Bill Gross's 'Goodbye Letter' To PIMCO: She's Your Baby Now, Try Not To Screw It Up
Editor's Note: The following excerpts are from Barry Ritholtz' column on Bloomberg View.
Below are some highlights from what Ritholtz said could be Gross's goodbye letter.
"I co-founded PIMCO in 1971, starting with a mere $12 million in assets. Who could have imagined what the company would become during the ensuing 43 years? After four decades as founder, fund manager and mostly as CIO, I guided this firm to managing more than $1.97 trillion in client assets. When I sold the 70 percent stake not held by Pacific Life Insurance Co. to Allianz SE in 2000, the company had a value of $4.7 billion."
"Not too shabby a track record. I daresay I must have gotten one or two things right during that period."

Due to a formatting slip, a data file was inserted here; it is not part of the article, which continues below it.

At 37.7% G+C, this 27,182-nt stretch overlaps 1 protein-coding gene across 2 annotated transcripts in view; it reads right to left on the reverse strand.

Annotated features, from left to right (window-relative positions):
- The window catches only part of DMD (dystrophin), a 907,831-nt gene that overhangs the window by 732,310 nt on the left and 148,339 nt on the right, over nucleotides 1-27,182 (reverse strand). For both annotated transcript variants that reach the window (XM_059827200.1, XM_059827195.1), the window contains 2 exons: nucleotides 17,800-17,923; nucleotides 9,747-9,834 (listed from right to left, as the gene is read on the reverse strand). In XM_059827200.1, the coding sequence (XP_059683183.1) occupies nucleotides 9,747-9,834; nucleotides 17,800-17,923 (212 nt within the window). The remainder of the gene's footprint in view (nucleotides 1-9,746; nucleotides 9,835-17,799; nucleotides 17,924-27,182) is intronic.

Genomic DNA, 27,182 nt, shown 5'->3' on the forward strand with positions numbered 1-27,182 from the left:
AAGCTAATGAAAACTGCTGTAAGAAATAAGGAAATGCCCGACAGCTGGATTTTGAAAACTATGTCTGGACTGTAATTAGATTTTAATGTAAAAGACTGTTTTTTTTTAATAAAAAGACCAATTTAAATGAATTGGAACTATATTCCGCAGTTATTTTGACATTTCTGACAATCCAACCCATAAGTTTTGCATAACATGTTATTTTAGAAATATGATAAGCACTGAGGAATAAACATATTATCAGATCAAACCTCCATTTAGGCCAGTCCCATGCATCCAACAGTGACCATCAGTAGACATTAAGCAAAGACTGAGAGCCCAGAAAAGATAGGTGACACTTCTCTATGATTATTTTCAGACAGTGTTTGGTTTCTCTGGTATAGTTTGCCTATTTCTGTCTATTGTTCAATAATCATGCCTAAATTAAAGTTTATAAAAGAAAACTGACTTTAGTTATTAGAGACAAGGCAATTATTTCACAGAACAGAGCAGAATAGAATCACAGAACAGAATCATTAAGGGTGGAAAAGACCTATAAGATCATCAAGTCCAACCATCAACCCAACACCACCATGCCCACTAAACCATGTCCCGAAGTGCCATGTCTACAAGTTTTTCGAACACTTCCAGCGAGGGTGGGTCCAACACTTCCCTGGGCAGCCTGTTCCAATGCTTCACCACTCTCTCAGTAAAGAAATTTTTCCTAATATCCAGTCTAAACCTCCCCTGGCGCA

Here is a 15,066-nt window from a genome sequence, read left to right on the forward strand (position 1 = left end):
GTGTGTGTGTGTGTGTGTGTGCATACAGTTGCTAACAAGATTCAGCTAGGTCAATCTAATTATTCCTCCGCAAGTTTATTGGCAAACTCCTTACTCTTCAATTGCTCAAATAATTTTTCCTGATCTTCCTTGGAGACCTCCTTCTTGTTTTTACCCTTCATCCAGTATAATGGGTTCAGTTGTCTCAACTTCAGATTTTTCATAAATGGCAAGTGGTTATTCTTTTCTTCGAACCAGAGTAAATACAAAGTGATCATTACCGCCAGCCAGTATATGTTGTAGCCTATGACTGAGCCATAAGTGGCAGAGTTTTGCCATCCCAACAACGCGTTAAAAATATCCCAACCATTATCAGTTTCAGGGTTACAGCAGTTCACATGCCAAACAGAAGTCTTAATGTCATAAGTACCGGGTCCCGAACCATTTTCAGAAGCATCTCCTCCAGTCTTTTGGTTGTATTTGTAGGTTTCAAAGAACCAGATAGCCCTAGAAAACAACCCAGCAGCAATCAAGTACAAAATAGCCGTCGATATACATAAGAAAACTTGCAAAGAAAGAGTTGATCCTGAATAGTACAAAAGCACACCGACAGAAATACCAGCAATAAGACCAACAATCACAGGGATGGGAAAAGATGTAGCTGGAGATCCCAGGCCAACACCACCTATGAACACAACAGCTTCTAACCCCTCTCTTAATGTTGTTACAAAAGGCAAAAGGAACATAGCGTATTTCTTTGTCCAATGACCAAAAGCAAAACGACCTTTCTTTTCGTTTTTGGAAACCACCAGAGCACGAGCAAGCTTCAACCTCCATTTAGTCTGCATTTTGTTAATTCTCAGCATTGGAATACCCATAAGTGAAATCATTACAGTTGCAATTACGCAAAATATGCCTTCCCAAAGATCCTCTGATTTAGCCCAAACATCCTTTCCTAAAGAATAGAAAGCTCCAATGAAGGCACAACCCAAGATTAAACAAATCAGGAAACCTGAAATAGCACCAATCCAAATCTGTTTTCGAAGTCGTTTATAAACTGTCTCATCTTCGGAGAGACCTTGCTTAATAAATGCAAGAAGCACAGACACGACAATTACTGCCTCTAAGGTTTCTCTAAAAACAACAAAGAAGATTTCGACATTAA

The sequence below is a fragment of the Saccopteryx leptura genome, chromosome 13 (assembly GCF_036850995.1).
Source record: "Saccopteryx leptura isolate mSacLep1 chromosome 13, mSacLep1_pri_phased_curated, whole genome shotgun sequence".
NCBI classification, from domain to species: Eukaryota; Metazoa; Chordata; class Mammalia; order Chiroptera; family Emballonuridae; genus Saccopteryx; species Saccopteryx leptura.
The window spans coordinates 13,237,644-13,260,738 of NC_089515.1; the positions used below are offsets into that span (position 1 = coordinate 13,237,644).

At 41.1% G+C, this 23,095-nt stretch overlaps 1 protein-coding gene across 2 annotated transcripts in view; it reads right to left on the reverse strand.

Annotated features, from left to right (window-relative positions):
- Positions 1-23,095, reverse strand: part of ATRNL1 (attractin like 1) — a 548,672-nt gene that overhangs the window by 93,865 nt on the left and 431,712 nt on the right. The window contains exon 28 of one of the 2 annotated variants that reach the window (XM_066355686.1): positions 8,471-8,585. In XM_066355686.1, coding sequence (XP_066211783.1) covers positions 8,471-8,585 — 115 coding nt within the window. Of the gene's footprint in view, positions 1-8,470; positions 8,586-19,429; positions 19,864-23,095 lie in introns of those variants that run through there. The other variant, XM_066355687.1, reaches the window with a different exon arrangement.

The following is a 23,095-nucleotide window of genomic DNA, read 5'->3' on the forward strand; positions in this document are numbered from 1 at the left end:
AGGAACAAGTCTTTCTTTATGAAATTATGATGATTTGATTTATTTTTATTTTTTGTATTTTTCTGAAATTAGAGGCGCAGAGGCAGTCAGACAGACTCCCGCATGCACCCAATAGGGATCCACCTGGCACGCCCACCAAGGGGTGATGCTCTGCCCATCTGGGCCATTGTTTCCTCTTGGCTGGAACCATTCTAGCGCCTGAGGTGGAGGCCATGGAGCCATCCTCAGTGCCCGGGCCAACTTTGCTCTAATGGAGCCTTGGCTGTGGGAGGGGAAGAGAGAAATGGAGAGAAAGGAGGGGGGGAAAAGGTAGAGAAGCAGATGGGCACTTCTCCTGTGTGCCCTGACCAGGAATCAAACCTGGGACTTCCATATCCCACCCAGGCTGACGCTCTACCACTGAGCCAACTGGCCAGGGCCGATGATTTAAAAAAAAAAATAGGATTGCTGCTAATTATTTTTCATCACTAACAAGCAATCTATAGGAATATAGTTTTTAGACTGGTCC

Gross discussed the events leading up to his departure.
"There is a standard sequence of events for all insurrections, and this one was no different. It included the favored tactics: A public character assassination, the quiet intimations that I had lost it (erratic behavior, dark glasses at a presentation, an elegy to my cat Bob). Add to that a break with a trusted associate, which implied something nefarious about that behavior (How did Mohamed manage to resign from Pimco, yet stay employed at Allianz? I couldn't pull that one off)."
Gross must be familiar with the slang "haters going to hate," as he had some shocking departing words for his critics while offering no apologies or remorse.
"Many of you seemed to resent my annual compensation (Mohamed's too). I suspect you believed that a few hundred million dollars would be better placed in your collective hands."
Gross's final words: "She's your baby now. Try not to screw it up too badly."
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